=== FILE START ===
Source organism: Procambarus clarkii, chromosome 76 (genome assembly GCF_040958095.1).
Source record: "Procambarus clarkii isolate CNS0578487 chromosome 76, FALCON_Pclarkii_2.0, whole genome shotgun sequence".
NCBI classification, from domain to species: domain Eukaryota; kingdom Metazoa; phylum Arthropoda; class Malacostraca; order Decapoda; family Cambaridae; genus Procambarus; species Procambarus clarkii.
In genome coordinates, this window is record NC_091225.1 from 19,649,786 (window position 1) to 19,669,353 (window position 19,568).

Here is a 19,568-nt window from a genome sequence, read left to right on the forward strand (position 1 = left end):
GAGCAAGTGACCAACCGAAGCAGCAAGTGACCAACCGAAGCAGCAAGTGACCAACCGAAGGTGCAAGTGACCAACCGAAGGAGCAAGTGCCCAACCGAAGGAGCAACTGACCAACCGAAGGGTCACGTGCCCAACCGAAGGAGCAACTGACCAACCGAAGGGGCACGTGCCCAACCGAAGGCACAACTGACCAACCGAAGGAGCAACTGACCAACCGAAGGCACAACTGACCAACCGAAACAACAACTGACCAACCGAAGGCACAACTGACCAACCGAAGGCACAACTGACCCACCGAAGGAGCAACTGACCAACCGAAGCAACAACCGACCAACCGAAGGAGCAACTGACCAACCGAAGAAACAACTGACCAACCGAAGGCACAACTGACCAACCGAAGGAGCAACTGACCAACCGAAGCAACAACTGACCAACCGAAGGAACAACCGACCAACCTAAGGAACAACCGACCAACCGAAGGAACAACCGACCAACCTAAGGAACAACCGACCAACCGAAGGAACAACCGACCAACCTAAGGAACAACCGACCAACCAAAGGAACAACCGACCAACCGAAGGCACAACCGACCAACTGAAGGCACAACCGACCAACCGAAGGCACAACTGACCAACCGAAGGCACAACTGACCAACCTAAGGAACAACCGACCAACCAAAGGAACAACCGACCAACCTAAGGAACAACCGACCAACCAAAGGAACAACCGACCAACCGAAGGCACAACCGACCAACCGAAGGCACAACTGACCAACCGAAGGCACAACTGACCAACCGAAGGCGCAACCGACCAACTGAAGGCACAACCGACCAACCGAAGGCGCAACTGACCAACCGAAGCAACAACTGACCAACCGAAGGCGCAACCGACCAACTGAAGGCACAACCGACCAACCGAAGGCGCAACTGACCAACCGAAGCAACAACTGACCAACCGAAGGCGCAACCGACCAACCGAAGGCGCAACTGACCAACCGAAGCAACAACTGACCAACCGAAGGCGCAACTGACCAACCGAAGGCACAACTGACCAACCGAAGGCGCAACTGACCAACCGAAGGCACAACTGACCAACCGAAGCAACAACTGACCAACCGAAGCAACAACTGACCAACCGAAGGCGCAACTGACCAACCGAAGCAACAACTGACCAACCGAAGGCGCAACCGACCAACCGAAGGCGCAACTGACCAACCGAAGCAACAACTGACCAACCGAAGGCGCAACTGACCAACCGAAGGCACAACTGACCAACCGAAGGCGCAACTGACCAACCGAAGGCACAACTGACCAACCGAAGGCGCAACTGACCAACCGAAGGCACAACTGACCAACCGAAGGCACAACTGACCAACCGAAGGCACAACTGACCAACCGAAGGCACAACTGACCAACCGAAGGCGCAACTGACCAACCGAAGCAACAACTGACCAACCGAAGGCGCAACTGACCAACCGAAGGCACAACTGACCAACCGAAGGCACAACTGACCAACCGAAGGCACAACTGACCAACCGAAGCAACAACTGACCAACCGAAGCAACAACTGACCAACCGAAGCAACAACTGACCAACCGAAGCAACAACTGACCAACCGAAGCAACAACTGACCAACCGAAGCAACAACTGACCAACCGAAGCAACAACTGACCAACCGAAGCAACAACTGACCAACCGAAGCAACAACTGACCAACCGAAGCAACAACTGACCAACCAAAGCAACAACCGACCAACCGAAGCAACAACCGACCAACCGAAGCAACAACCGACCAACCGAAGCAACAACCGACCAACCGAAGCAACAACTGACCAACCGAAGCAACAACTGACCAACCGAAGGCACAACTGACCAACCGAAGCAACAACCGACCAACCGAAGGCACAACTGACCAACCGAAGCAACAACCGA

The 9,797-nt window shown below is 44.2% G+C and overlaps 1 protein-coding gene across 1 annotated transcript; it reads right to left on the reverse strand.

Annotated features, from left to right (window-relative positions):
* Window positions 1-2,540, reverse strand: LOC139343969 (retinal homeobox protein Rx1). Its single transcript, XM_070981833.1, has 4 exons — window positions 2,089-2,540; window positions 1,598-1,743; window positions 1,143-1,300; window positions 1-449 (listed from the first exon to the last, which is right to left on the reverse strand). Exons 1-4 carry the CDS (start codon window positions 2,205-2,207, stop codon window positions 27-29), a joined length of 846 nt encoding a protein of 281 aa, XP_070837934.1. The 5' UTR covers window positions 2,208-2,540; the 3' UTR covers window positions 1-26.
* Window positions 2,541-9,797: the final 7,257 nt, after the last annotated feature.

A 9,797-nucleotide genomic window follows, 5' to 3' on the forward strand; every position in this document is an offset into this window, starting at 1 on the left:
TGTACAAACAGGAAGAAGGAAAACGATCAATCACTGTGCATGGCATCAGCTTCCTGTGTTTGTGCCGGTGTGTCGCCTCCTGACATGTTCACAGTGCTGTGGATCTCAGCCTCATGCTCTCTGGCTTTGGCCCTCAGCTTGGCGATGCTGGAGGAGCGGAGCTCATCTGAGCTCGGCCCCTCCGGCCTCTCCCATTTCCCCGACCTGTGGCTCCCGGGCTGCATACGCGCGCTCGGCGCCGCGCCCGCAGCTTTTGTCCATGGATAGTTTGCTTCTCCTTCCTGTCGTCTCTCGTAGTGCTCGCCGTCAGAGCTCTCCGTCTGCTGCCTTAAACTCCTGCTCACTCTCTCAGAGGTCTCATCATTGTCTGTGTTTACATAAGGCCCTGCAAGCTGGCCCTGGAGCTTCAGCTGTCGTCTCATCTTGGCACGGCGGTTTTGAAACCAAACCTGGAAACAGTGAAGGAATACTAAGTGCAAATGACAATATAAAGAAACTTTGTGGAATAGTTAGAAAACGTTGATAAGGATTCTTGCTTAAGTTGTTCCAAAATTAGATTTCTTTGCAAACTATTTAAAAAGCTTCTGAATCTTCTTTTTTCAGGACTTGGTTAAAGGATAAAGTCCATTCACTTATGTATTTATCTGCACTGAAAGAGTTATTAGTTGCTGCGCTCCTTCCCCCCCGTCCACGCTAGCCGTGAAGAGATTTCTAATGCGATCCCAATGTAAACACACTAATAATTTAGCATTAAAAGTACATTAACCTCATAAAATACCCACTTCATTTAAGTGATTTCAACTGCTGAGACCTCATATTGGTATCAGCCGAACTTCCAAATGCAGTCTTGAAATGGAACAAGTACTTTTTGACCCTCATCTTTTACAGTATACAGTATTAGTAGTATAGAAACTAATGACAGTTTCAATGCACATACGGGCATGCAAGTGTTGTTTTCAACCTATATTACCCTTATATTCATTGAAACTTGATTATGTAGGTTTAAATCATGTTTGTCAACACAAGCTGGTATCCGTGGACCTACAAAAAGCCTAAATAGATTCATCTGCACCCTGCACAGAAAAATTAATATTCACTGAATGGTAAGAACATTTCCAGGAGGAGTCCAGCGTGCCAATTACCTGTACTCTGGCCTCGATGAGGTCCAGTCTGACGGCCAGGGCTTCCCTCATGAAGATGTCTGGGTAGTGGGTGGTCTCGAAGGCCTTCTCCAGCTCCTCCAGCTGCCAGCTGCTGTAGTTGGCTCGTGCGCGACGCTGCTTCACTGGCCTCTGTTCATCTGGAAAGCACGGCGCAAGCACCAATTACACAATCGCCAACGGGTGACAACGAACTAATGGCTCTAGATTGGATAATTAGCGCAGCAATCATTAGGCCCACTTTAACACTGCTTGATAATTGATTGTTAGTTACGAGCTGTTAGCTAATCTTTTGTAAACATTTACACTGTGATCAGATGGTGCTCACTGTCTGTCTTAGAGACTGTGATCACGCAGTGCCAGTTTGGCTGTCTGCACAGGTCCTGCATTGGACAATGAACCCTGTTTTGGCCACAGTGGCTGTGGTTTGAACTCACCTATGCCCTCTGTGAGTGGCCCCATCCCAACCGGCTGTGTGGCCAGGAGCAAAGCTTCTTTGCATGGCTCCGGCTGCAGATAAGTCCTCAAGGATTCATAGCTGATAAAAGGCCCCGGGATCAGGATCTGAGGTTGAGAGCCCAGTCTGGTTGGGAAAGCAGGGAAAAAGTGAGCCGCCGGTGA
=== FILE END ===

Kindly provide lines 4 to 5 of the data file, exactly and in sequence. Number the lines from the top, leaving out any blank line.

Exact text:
In genome coordinates, this window is record NC_091225.1 from 19,649,786 (window position 1) to 19,669,353 (window position 19,568).

Here is a 19,568-nt window from a genome sequence, read left to right on the forward strand (position 1 = left end):